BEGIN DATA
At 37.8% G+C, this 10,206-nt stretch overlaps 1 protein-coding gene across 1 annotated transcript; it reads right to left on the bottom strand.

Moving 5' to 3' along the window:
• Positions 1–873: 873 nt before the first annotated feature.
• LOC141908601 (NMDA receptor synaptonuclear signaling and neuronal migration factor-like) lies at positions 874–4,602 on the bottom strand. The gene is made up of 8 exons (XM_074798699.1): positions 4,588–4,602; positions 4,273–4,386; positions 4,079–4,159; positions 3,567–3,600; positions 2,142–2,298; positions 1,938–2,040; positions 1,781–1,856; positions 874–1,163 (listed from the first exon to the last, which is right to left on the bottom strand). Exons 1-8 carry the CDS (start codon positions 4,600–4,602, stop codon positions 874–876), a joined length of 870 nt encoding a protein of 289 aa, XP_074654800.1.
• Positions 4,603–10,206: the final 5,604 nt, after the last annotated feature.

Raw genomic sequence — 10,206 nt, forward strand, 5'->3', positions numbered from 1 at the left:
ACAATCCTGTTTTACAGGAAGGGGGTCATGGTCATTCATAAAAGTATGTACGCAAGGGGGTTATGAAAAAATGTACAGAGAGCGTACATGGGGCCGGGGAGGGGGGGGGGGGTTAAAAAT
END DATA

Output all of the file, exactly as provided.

At 37.8% G+C, this 10,206-nt stretch overlaps 1 protein-coding gene across 1 annotated transcript; it reads right to left on the bottom strand.

Moving 5' to 3' along the window:
• Positions 1–873: 873 nt before the first annotated feature.
• LOC141908601 (NMDA receptor synaptonuclear signaling and neuronal migration factor-like) lies at positions 874–4,602 on the bottom strand. The gene is made up of 8 exons (XM_074798699.1): positions 4,588–4,602; positions 4,273–4,386; positions 4,079–4,159; positions 3,567–3,600; positions 2,142–2,298; positions 1,938–2,040; positions 1,781–1,856; positions 874–1,163 (listed from the first exon to the last, which is right to left on the bottom strand). Exons 1-8 carry the CDS (start codon positions 4,600–4,602, stop codon positions 874–876), a joined length of 870 nt encoding a protein of 289 aa, XP_074654800.1.
• Positions 4,603–10,206: the final 5,604 nt, after the last annotated feature.

Raw genomic sequence — 10,206 nt, forward strand, 5'->3', positions numbered from 1 at the left:
ACAATCCTGTTTTACAGGAAGGGGGTCATGGTCATTCATAAAAGTATGTACGCAAGGGGGTTATGAAAAAATGTACAGAGAGCGTACATGGGGCCGGGGAGGGGGGGGGGGGTTAAAAAT